The Emergency (India)

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In India, "the Emergency" refers to a 21-month period from 1975 to 1977 when Prime Minister Indira Gandhi had a state of emergency declared across the country.

Quotes[edit]

  • This is precisely what happened in India, in June 1975, when Prime Minister Indira Gandhi brought democracy under an eclipse by bringing India under Emergency Rule. Nineteen months later, the eclipse disappeared as the result of a glorious struggle launched by the people of India against the Congress party’s authoritarianism. If the Emergency was the darkest period in India’s post-Independence history, the righteous struggle for the restoration of democracy was undoubtedly the brightest. It so happened that I, along with tens of thousands of my countrymen, was both a victim of Emergency and a soldier in the Army of Democracy that won the battle against it.
  • Freedom became one of the beacon lights of my life and it has remained so ever since. Freedom with the passing of years transcended the mere freedom of my country and embraced freedom of man everywhere and from every sort of trammel—above all, it meant freedom of the human personality, freedom of the mind, freedom of the spirit. This freedom has become the passion of my life and I shall not see it compromised for bread, for security, for prosperity, for the glory of the state or for anything else.
    • Jayaprakash Narayan, (said at the height of the Emergency when Indira Gandhi stated that ‘food is more important than freedom’), quoted in L.K. Advani, My Country My Life (2008), also quoted at [2]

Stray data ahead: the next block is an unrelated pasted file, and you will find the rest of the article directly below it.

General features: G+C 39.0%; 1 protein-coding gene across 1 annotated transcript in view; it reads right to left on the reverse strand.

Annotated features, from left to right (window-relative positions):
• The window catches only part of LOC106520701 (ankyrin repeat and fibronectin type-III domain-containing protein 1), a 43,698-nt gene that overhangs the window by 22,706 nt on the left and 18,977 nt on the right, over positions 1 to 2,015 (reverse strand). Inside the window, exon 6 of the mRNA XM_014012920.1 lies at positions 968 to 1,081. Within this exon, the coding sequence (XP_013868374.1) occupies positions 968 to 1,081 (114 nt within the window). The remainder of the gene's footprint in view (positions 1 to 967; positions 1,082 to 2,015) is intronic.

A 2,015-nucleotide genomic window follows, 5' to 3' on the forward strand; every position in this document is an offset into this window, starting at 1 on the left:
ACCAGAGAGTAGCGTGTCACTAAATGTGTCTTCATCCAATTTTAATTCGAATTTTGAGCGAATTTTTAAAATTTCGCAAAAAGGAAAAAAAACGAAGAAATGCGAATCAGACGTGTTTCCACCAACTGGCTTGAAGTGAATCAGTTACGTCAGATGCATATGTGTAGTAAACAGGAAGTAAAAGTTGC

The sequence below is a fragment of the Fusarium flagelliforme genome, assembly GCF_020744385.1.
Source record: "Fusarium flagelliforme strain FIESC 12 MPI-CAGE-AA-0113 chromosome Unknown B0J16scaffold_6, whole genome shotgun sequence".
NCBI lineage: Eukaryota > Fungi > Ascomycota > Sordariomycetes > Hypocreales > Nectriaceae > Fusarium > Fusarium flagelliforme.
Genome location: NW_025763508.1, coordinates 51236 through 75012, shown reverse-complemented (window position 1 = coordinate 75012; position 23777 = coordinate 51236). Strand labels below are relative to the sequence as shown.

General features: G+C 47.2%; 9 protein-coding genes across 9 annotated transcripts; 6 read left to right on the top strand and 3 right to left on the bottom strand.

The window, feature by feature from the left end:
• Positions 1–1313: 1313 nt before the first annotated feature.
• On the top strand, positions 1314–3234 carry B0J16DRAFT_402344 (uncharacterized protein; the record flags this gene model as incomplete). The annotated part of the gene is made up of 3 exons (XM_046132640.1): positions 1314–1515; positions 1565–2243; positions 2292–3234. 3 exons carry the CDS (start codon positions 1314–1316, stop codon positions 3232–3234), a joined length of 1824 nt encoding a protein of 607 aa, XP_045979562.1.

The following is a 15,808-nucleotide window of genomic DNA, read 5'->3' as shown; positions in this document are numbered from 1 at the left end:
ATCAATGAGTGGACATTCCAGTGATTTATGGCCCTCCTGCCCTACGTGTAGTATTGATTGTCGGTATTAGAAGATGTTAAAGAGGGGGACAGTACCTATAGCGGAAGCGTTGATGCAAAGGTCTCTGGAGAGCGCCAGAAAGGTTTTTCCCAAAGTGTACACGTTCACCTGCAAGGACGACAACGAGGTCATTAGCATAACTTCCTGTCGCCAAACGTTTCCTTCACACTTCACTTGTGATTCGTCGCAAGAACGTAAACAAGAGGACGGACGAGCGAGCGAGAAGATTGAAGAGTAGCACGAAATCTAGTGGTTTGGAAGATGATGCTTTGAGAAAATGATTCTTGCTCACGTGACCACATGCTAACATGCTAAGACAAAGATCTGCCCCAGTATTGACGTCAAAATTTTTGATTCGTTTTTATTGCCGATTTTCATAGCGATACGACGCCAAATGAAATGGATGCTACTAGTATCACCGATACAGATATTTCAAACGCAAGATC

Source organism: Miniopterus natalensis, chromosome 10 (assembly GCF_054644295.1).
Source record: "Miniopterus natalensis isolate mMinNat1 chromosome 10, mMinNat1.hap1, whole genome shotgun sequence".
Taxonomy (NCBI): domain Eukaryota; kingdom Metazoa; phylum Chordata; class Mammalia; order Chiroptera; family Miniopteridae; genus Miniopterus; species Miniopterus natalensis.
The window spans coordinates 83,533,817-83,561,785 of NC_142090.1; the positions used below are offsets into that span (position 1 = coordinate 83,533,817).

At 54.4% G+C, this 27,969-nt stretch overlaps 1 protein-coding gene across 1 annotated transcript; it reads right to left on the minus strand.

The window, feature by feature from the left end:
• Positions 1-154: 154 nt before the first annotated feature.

• The question before us is not whether Indira Gandhi should continue to be prime minister or not. The point is whether democracy in this country is to survive or not. The democratic structure stands on three pillars, namely a strong opposition, independent judiciary and free press. Emergency has destroyed all these essentials.
  • The Emergency that followed in June 1975 was by no means an ad hoc idea accepted for meeting an abrupt situation. The idea of imposing an authoritarian regime on the country had been maturing for a long time in the minds of the communist mafia that Pandit Nehru had promoted. The situation, too, was being shaped in the same direction by the self-righteousness and consequent high-handedness which accompanied the idea. The seeds sown by Pandit Nehru were bearing fruits. All those who stood up against Mrs. Indira Gandhi's guiles and greed were denounced as agents of the CIA. The "progressive" flock was one again in the forefront of the "fight against forces of fascism". And by the time Mrs. Indira Gandhi realized what was happening, much mischief had been done.
    • S.R. Goel, Genesis and Growth of Nehruism, Second Preface (1993)
  • In his book My Eleven Years with Fakhruddin Ahmad, Mr. Fazle Ahmed Rehmany quotes an incident which throws interesting light on the psychology of secularism and its need to keep Muslims in isolation and in a sort of protective custody. During the Emergency period some followers of the Jamaat-e-Islami found themselves in the same jail as the members of the RSS; here they began to discover that the latter were no monsters as described by the 'nationalist' and secularist propaganda. Therefore they began to think better of the Hindus. This alarmed the secularists and the interested Maulvis. Some Maulvis belonging to the Jamiat-ul-Ulema-i-Hind met President.. Fakhruddin Ahmad, and reported to him about the growing rapport between the members of the two communities. This 'stunned' the President and he said that this boded an 'ominous' future for Congress Muslim leaders and he promised that he would speak to Indiraji about this dangerous development and ensure that Muslims remain Muslims.
    • Lal, K. S. (1999). Theory and practice of Muslim state in India. New Delhi: Aditya Prakashan. Chapter 6 (quoting Ram Swarup and citing Fakhruddin Ahmad)

External links[edit]

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